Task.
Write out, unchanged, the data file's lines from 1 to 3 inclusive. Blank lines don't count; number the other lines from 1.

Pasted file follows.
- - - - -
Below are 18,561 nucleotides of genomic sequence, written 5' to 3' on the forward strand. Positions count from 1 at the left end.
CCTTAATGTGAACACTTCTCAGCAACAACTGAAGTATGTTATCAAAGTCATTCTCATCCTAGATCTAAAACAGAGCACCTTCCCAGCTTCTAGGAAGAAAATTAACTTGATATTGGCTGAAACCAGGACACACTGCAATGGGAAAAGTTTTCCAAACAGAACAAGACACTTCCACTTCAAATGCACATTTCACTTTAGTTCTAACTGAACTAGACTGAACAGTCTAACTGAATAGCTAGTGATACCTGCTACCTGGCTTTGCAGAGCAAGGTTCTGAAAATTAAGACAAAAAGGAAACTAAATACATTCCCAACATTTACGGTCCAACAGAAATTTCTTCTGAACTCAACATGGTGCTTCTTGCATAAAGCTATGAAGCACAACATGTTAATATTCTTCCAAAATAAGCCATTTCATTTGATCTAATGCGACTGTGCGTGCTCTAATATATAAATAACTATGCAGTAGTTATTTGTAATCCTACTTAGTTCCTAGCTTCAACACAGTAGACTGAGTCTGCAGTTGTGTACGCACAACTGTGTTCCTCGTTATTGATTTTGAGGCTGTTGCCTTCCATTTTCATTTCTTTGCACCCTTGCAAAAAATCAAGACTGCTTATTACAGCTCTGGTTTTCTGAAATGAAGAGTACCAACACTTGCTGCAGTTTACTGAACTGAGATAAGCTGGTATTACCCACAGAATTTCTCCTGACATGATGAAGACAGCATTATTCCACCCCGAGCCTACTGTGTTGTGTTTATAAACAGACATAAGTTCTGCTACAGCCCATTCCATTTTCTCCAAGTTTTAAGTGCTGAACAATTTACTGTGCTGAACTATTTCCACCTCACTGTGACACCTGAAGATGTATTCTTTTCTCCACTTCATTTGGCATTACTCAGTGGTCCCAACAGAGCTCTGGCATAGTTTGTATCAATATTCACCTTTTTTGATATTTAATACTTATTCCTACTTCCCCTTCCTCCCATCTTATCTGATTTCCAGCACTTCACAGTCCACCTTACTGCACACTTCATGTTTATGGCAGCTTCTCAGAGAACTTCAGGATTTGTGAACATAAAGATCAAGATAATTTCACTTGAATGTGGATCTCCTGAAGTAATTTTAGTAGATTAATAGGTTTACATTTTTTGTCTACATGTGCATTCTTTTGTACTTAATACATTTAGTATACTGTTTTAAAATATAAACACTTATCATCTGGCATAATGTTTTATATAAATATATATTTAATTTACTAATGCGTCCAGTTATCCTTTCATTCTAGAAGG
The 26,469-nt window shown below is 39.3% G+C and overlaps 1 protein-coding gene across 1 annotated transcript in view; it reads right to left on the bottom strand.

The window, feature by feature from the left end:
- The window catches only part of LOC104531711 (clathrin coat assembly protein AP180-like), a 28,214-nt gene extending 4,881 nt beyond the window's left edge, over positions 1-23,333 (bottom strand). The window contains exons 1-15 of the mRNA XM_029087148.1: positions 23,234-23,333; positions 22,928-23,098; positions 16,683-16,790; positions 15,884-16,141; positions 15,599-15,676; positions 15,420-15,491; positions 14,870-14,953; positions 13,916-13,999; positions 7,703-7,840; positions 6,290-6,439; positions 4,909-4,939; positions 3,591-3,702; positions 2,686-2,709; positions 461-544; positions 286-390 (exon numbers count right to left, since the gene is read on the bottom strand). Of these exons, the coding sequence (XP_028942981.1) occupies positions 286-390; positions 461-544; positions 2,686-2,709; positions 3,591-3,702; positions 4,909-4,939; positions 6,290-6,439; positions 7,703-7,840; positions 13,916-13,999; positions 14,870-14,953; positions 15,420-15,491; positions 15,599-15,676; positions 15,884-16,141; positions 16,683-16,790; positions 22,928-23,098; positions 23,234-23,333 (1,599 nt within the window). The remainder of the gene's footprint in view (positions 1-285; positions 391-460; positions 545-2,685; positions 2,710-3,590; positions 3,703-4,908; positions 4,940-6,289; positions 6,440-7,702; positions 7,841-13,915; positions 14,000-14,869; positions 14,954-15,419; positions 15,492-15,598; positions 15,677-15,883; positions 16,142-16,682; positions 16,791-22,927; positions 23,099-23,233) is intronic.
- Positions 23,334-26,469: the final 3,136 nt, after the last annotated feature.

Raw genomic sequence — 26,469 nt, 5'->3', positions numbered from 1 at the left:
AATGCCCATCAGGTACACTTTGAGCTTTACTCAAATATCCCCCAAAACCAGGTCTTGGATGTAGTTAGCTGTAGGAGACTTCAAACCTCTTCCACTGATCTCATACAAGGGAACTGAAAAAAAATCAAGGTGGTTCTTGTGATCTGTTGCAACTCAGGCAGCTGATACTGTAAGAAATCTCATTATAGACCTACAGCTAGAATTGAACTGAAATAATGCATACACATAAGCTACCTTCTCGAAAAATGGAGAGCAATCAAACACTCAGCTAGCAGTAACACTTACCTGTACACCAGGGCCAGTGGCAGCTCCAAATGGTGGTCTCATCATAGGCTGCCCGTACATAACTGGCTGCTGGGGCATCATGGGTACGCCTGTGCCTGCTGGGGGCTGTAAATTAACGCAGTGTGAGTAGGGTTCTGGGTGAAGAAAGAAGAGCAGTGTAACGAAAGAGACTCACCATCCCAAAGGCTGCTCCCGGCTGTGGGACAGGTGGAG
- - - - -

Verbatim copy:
Below are 18,561 nucleotides of genomic sequence, written 5' to 3' on the forward strand. Positions count from 1 at the left end.
CCTTAATGTGAACACTTCTCAGCAACAACTGAAGTATGTTATCAAAGTCATTCTCATCCTAGATCTAAAACAGAGCACCTTCCCAGCTTCTAGGAAGAAAATTAACTTGATATTGGCTGAAACCAGGACACACTGCAATGGGAAAAGTTTTCCAAACAGAACAAGACACTTCCACTTCAAATGCACATTTCACTTTAGTTCTAACTGAACTAGACTGAACAGTCTAACTGAATAGCTAGTGATACCTGCTACCTGGCTTTGCAGAGCAAGGTTCTGAAAATTAAGACAAAAAGGAAACTAAATACATTCCCAACATTTACGGTCCAACAGAAATTTCTTCTGAACTCAACATGGTGCTTCTTGCATAAAGCTATGAAGCACAACATGTTAATATTCTTCCAAAATAAGCCATTTCATTTGATCTAATGCGACTGTGCGTGCTCTAATATATAAATAACTATGCAGTAGTTATTTGTAATCCTACTTAGTTCCTAGCTTCAACACAGTAGACTGAGTCTGCAGTTGTGTACGCACAACTGTGTTCCTCGTTATTGATTTTGAGGCTGTTGCCTTCCATTTTCATTTCTTTGCACCCTTGCAAAAAATCAAGACTGCTTATTACAGCTCTGGTTTTCTGAAATGAAGAGTACCAACACTTGCTGCAGTTTACTGAACTGAGATAAGCTGGTATTACCCACAGAATTTCTCCTGACATGATGAAGACAGCATTATTCCACCCCGAGCCTACTGTGTTGTGTTTATAAACAGACATAAGTTCTGCTACAGCCCATTCCATTTTCTCCAAGTTTTAAGTGCTGAACAATTTACTGTGCTGAACTATTTCCACCTCACTGTGACACCTGAAGATGTATTCTTTTCTCCACTTCATTTGGCATTACTCAGTGGTCCCAACAGAGCTCTGGCATAGTTTGTATCAATATTCACCTTTTTTGATATTTAATACTTATTCCTACTTCCCCTTCCTCCCATCTTATCTGATTTCCAGCACTTCACAGTCCACCTTACTGCACACTTCATGTTTATGGCAGCTTCTCAGAGAACTTCAGGATTTGTGAACATAAAGATCAAGATAATTTCACTTGAATGTGGATCTCCTGAAGTAATTTTAGTAGATTAATAGGTTTACATTTTTTGTCTACATGTGCATTCTTTTGTACTTAATACATTTAGTATACTGTTTTAAAATATAAACACTTATCATCTGGCATAATGTTTTATATAAATATATATTTAATTTACTAATGCGTCCAGTTATCCTTTCATTCTAGAAGG
The 26,469-nt window shown below is 39.3% G+C and overlaps 1 protein-coding gene across 1 annotated transcript in view; it reads right to left on the bottom strand.